The COVID-19 crisis is having a big impact on the Latino population.
“This situation is hitting our community like a bombshell,” says Isabel Rubio, executive director of the Hispanic Interest Coalition of Alabama (HICA).
The advocacy group for Latino and immigrant families has seen a recent spike in phone calls from worried residents.
“The biggest issue that we face in Alabama is that a lot of the information, whether it’s the around economy or health, is mostly all in English,” says Carlos Aleman, HICA’s deputy director.
Statewide, more than 200,000 people speak a language other than English at home, most commonly Spanish. Aleman says everyone, regardless of their English proficiency, needs access to information about the coronavirus. He says state and local officials need to do a better job communicating with people who do not speak English.
HICA, along with several other advocacy groups, recently asked the Alabama Department of Public Health (ADPH) and Gov. Kay Ivey to provide an information hotline about COVID-19 in different languages.
“Information about COVID-19 is rapidly changing, and we believe the State of Alabama has an obligation to provide this information to prevent further spread of the virus,” said Allison Hamilton, interim executive director of Alabama Coalition for Immigrant Justice (ACIJ).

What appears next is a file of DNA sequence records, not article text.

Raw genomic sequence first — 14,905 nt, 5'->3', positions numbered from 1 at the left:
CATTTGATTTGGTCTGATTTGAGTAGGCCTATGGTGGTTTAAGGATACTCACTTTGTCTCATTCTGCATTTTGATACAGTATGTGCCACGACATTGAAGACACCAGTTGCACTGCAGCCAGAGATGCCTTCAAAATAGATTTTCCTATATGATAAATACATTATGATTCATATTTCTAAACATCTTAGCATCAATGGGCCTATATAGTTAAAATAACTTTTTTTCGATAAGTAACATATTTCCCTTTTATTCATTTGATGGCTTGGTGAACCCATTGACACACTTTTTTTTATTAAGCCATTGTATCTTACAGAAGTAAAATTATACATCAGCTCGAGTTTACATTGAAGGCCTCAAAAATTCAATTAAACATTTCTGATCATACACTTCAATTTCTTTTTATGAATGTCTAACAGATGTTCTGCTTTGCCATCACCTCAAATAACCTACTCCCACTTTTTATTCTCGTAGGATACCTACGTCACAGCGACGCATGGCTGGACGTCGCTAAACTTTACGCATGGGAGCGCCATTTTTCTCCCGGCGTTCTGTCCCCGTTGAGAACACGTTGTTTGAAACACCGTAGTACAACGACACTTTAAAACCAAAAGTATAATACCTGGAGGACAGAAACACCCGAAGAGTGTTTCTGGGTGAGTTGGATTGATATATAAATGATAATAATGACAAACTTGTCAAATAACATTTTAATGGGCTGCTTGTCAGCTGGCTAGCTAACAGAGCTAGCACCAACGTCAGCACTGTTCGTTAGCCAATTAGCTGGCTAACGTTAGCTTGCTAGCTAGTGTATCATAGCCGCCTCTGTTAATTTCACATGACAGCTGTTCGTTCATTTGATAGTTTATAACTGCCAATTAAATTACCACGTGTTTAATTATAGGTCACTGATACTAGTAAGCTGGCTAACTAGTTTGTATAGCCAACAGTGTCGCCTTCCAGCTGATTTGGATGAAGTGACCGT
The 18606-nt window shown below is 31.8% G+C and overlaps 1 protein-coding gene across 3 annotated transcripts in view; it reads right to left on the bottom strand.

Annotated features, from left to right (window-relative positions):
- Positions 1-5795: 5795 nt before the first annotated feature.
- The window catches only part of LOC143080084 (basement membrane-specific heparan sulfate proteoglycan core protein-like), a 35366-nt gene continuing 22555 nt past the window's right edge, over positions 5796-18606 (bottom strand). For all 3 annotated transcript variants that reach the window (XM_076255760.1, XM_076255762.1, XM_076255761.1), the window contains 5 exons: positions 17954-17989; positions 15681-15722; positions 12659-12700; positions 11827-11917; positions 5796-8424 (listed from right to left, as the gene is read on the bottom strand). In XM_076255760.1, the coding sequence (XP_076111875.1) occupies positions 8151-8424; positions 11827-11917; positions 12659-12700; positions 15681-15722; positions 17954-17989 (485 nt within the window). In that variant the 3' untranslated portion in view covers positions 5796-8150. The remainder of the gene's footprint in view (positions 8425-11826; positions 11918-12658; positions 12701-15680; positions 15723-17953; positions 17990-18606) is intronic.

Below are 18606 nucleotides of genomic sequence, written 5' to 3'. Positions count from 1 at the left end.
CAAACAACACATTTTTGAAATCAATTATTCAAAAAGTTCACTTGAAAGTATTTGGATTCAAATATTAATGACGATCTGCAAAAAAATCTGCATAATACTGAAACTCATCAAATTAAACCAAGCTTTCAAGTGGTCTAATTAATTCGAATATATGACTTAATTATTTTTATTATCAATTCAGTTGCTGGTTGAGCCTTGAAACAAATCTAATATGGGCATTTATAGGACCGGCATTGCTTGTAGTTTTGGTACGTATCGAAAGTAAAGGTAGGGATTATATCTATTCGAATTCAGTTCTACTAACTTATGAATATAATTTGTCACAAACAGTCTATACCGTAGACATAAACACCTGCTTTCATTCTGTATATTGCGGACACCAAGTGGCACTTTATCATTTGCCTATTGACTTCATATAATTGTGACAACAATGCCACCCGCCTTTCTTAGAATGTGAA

In a statement, officials with ADPH say they have a contract with an interpretation service to assist non-English speakers who call the COVID-19 hotline. The department’s website has a page with information in Spanish, though it does not contain any materials related to the coronavirus pandemic.
UAB Hospital has posted bilingual information about COVID-19 on its website, and Aleman says HICA is doing what it can to fill in the gaps locally. The group has translated public health orders issued by the Jefferson County Department of Health. It also recently helped interpret for Birmingham Mayor Randall Woodfin during a virtual question and answer session.
In addition to the language barrier faced by many immigrants, there are extra concerns for those who are undocumented and ineligible for health insurance.
Local health officials say these factors do not prevent someone from getting tested for the virus.
“The Jefferson County Department of Health has partnered with the University of Alabama at Birmingham to cover the cost of testing for COVID-19 for those who are without insurance or those who are undocumented,” officials said in a statement. “The testing would occur at the UAB drive through after a person has called and made an appointment.”
Aleman says an even bigger concern is the long-term economic impact of this crisis.
“Our community is particularly vulnerable, because a lot of their jobs are the first to go,” he says.
With many restaurants closed and construction delayed, lots of people are out of work these days. But Aleman says undocumented immigrants typically do not qualify for financial help from the government, even if they pay taxes.